2) These tensions took place in the context of an ongoing economic crisis in China that resulted in peasants being squeezed hard both by taxes and corrupt officials, as discussed in the last podcast.
3) Also related to this economic crisis, the ability of the central authorities to provide peace and stability in places like Guangxi had broken down, which meant that people had to band together for their own security. In placed with major ethnic tensions, like Guangxi, this had predictably bad outcomes with exacerbating those tensions.
There is a fourth reason for rebelling which we will get to in just a minute, which is Chinese nationalism.
What you may be wondering at this point is: What does any of this have to Christianity?
The answer is that, through some weird accident of history, the Taiping rebels, the God Worshippers to use their own name for their society, articulated their solution to these problems in the language of Christianity. They saw overthrowing the Manchus as a version of casting of devils and evil spirits, and they saw their other problems as either being solved in this way.
Hong Xiuquan didn’t say: We Hakkas need to band together against the Cantonese. He didn’t say, let’s lower taxes. He didn’t demand that the imperial administration be reorganized so as to better administrate poor rural areas. What he did do was say that he was the Christian God’s Chinese son, that he was Jesus Christ’s younger brother, and that he was on a mission to cast out devils. That he considered the Manchus to be devils coincided nicely with the Chinese nationalist aims that his revolt embodied, and which motivated many participants, but there is a disjunction between ideology and motivation here which is, I think, very interesting, and which we will come to grips with in one form or another, often in less obvious ways, as we move through Chinese and world history looking at the relationship between revolutionary events and the ideas that people articulate about revolutions.
So alright, let’s talk a little bit about Chinese nationalism, as it began to manifest itself in militant ways in the mid-19th century, and the Manchu rulers of the Qing Dynasty. Because we began the podcast with the last episode talking about British imperialism in China, and how that began a wave of foreign intervention in China by Europeans, Japanese and Americans that would last until the victory of the Chinese Revolution in 1949, if you don’t know much Chinese history already (and my assumption here is that you don’t), you might be surprised to learn that even before the Opium War, China was experiencing a form of foreign domination of a qualitatively different nature than what came with the British.
Way back in 1644, the previous ruling dynasty, the Ming, were overthrown by nomadic warriors from Manchuria, in what is today Northeastern China. These were not Chinese people, they were Manchus. It wasn’t the first time that foreigners conquered China and set up a new dynasty. The Mongols had done it before, and ruled China from 1279-1368. But China is very large, and the Manchus (and the Mongols before them) were in comparison a very small group of people, with a much less sophisticated society overall. Essentially, the Manchus could only rule China by following the systems of rule that had been set up by the Chinese themselves, and could only rule by relying on an administrative systems staffed mainly by Chinese people. It used to be that historians explained this process as essentially the Manchus conquered China militarily, but that China conquered the Manchus culturally. It was an understandable thing to think, and it certainly looked that way from the outside. In the past few decades, historians have come to understand better how the Manchus preserved their culture among themselves at the top of the social pyramid. But for our purposes, what’s important to note is that back in the 1600s the Manchus essentially took the Chinese government structure and put themselves at the top of it, without changing a tremendous amount at lower levels.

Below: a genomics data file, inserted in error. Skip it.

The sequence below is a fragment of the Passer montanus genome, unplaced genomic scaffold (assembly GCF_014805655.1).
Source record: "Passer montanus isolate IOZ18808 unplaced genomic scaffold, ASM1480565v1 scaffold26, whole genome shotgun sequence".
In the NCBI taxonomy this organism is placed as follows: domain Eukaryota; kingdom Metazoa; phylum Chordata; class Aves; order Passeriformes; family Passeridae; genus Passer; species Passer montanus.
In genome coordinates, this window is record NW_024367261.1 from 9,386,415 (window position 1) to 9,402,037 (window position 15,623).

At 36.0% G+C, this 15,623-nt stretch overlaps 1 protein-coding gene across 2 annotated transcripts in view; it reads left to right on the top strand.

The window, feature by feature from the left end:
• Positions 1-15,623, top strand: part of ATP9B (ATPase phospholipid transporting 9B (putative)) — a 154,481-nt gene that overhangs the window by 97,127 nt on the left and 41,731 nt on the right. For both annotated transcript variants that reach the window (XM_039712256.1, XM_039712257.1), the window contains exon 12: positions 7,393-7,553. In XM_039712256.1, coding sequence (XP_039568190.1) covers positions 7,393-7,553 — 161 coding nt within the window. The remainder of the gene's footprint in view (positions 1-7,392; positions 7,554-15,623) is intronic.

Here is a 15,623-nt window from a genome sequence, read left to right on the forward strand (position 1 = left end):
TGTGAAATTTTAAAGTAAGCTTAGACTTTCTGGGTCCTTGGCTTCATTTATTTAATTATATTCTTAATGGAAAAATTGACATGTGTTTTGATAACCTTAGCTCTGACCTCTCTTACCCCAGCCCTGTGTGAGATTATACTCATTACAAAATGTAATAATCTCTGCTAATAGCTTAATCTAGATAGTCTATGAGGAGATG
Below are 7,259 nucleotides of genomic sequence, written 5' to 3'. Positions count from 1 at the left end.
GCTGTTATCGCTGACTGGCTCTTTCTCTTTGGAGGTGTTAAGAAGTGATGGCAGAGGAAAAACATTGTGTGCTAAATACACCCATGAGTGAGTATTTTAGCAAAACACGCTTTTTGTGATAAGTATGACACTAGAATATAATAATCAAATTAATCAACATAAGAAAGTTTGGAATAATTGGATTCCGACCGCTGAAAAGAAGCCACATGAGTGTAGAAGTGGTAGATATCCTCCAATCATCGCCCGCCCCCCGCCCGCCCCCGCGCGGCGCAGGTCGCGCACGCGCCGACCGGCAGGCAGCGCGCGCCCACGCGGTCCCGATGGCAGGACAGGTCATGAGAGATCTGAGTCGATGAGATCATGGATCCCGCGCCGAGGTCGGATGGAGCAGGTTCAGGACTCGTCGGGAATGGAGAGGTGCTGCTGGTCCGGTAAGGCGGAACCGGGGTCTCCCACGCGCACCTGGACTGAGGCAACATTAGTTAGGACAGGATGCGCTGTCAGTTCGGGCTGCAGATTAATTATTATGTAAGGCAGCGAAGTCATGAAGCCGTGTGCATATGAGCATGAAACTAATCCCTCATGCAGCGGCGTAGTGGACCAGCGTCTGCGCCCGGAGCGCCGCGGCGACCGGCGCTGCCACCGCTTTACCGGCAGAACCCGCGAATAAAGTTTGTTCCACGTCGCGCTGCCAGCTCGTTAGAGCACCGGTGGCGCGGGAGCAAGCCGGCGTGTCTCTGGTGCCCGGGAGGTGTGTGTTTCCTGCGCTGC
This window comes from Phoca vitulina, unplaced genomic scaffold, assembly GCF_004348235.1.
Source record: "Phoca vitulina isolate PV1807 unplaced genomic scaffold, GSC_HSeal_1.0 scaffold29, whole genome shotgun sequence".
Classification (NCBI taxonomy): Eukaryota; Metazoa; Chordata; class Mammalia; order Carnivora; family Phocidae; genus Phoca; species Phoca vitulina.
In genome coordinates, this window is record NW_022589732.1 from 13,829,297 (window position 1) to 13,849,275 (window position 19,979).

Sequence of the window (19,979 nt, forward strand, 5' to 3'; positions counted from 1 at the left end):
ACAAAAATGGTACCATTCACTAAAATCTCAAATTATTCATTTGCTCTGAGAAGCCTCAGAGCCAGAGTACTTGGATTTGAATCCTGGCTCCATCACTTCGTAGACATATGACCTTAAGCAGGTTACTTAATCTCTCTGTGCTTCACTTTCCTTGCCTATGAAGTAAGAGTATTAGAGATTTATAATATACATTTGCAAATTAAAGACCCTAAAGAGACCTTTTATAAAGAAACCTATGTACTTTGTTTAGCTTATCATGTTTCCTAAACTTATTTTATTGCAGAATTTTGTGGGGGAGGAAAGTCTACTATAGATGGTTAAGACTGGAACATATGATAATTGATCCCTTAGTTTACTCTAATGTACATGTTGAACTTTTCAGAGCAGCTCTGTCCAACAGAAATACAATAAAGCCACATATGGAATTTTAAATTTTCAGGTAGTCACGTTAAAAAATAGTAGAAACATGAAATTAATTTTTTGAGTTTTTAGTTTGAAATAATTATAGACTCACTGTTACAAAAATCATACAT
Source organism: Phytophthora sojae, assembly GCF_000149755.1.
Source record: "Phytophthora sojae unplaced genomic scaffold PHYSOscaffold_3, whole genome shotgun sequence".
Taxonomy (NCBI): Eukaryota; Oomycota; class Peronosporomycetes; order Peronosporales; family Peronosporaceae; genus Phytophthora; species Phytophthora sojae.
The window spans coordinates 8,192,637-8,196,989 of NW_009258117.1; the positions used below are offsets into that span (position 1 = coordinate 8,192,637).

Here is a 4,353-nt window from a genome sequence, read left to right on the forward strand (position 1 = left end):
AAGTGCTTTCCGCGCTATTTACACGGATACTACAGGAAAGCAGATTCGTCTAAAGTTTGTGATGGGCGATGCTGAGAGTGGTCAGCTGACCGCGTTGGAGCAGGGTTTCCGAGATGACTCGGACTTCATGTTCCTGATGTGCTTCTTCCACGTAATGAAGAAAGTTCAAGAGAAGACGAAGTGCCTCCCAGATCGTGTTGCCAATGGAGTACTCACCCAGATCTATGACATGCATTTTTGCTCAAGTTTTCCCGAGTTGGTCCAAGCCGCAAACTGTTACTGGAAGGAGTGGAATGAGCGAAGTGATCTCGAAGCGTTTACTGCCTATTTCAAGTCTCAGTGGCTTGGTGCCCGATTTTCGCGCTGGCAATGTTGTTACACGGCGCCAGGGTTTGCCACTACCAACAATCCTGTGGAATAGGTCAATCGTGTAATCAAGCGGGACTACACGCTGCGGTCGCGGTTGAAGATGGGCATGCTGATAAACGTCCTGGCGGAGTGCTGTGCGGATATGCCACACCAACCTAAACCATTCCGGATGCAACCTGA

But there was one major thing that the Manchus imposed on all Chinese men, in order to remind them that they lived in an empire ruled by the Manchus, and it was something fairly intrusive. The Manchus wore their hair in a style called the ‘queue,’ which involved shaving the front portion of the head and growing the rest of your hair long and braiding it. Chinese men were forced to wear their hair in this style, and the punishment for not doing so could include decapitation. It seems like the sort of personal imposition that is bound to create resentment and keep it festering, so it probably won’t surprise you that one of the ways anti-Manchu rebels, including the Taiping, would later demonstrate their opposition was by either cutting off their braids or by wearing their hair long, without a braid and without shaving in the front.
But during the first hundred years or so of Manchu rule, which goes by the name of the Qing Dynasty, there was not a lot of nationalist Chinese resistance once the remnant loyalist Ming forces were defeated. The Manchus had ended the chaos of the last years of the Ming Dynasty (indeed, when the Manchus took over Beijing they came at the invitation of a Chinese general who preferred Manchu conquest to conquest by a Chinese rebel leader). The early Manchu leaders were very competent, and brought renewed prosperity to China and increased China’s territorial conquests, pushing the empire’s boundaries to the west and consolidating control over Taiwan.
However, it is clear that Chinese nationalist resentment at rule by the Manchus was simmering below the surface, because as soon as the Manchus were made to look weak, first by the ongoing economic crisis and then when a bunch of foreign barbarians came and beat them in the Opium War, suddenly a wave of rebellions broke out, all of which articulated anti-Manchu sentiment on some level. We’re focusing on the Taiping, which was the largest rebellion. But there were other rebellions, some quite large, around the same time, and the Taiping were able to thrive based on this anti-Manchu sentiment after they launched their rebellion, so let’s go back to the Taiping.